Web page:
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I'm looking for a way to filter out methods which have the unsafe modifier via reflection. It doesn't seem to be a method attribute.

Is there a way?

EDIT: it seems that this info is not in the metadata, at least I can't see it in the IL. However reflector shows the unsafe modifier in C# view. Any ideas on how it's done?

EDIT 2: For my needs I ended up with a check, that assumes that if one of the method's parameters is a pointer, or a return type is a pointer, then the method is unsafe.

    public static bool IsUnsafe(this MethodInfo methodInfo)
        if (HasUnsafeParameters(methodInfo))
            return true;

        return methodInfo.ReturnType.IsPointer;

    private static bool HasUnsafeParameters(MethodBase methodBase)
        var parameters = methodBase.GetParameters();
        bool hasUnsafe = parameters.Any(p => p.ParameterType.IsPointer);

        return hasUnsafe;

This doesn't handle, of course, a situation where an unsafe block is executed within a method, but again, all I am interested in is the method signature.


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What's the reason for wanting to do this? Perhaps there's an alternative. –  GenericTypeTea Jun 15 '10 at 11:30
@GenericTypeTea I'm doing some code generation via CodeDom. It doesn't support generating the unsafe keyword, so I would like to ignore types that have unsafe methods. –  Igal Tabachnik Jun 15 '10 at 11:32
I guess the unsafe keyword is just a flag that says to the compiler: don't generate a compile error here because I intended to use unsafe code. Reflector probably detects the unsafe code and adds the keyword then. I noticed if you use an unsafe block in a "safe" method, the unsafe keyword in Reflector is generated in the method declaration, so it doesn't generate a block for that. So the answer here is: if Reflector can detect unsafe code in mscorlib, you can too... –  Koen Jun 15 '10 at 12:27
Resharper is also able to detect unsafe operations, as it will colorize the code based on them. You could look for the bytecode for a pointer dereference, for example. –  Adam Ruth Jun 15 '10 at 21:23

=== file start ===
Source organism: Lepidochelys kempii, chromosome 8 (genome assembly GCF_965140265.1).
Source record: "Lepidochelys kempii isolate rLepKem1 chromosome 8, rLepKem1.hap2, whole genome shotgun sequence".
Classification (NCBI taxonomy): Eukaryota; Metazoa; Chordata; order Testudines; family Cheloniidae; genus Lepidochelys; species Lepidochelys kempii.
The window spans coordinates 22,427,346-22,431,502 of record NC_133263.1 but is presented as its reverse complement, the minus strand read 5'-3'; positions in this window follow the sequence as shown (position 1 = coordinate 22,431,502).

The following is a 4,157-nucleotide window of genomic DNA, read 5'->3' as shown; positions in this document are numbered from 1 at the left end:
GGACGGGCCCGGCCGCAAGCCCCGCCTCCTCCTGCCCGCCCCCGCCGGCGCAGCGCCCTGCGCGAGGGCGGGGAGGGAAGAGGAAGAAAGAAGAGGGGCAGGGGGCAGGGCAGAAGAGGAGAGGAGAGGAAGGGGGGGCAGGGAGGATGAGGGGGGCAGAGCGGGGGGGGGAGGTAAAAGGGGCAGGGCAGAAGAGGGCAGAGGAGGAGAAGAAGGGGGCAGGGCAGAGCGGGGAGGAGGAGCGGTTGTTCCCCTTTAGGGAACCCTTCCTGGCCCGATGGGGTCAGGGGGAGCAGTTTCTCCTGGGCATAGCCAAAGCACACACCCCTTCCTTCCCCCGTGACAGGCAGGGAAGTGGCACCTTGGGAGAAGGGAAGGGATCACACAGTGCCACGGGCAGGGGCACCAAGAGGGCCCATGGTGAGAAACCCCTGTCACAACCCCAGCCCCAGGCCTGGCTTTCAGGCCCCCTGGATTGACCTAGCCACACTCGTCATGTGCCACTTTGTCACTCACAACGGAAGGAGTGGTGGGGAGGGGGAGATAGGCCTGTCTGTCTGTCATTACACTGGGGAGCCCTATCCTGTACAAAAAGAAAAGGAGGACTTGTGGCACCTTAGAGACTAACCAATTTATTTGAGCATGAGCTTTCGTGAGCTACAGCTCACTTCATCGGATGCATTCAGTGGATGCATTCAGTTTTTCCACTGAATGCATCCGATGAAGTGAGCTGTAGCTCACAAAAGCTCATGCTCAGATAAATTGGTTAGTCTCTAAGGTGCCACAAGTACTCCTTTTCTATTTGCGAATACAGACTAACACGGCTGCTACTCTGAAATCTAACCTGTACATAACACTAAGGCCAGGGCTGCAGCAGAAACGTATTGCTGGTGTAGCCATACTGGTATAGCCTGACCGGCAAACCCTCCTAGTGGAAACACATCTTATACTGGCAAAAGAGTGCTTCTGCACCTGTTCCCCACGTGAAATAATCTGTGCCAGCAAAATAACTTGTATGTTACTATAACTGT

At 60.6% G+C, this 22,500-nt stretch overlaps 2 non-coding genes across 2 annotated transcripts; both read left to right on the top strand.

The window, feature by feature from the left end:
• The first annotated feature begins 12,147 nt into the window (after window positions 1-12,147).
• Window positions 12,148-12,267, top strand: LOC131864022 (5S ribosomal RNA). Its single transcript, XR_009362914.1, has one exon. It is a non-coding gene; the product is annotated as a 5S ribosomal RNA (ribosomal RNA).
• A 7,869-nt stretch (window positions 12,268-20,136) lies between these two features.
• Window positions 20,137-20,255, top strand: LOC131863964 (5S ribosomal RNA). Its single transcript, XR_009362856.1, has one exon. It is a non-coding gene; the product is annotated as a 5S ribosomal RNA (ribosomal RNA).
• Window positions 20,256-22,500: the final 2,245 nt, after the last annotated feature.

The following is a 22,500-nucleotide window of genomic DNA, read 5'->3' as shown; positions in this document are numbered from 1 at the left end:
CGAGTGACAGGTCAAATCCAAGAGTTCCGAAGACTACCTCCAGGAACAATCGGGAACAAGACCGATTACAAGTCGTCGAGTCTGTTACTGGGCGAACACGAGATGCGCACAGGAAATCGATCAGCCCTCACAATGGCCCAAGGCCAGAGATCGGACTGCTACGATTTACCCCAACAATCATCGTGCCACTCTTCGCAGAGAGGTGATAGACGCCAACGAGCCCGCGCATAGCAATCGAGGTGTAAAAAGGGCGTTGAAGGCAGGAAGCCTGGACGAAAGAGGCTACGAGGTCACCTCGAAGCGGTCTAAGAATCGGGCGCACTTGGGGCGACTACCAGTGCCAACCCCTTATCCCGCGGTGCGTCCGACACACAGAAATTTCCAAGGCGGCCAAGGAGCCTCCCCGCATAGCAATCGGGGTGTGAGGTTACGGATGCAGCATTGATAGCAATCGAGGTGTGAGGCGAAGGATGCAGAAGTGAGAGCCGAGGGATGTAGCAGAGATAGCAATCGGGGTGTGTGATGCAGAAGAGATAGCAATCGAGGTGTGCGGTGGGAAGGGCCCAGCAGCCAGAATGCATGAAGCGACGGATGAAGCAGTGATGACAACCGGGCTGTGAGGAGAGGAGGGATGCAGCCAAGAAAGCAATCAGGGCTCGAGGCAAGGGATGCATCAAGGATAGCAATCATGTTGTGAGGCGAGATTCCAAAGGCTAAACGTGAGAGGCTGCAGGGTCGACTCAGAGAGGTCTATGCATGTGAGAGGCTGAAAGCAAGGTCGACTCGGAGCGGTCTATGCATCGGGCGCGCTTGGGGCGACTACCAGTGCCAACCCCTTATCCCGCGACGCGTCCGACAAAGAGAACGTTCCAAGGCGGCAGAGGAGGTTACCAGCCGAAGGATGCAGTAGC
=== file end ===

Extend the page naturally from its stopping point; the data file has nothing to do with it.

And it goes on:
3 Answers 3

up vote 3 down vote accepted

Unfortunately the unsafe keyword simply wraps the body of the method in an unsafe block and doesn't emit anything that reflection would see. The only way to be certain is to disassemble the method and see if there are any unsafe operations inside.

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I'd also think that if you could see it with reflection, they would have a property for us on MethodInfo... –  Koen Jun 15 '10 at 11:55
It'd be nice, but unfortunately the unsafe keyword is a C# thing, not an IL thing. IL has unsafe operations but no concept of the unsafe keyword. –  Adam Ruth Jun 15 '10 at 21:17
Thank you, Adam. I am accepting this answer because this is the conclusion I reached myself. –  Igal Tabachnik Jun 16 '10 at 7:08

That's the job of an IL verifier. PEVerify.exe in the Windows SDK's bin directory. It verifies the IL in the method bodies and flags unsafe IL. Pointers, mostly. You'll get a fairly big list if you let it loose on the system.dll assembly.

Note that it refuses to verify mscorlib.dll, you're pretty stuck if that's the one you care about. Copying and renaming it doesn't help.

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Don't think there is a way out of the box. If the code you're reflecting is yours, you can create your own UnsafeAttribute and tag those methods with the attribute and filter on that...

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Thanks, but I'm actually trying to filter our mscorlib types... –  Igal Tabachnik Jun 15 '10 at 11:19

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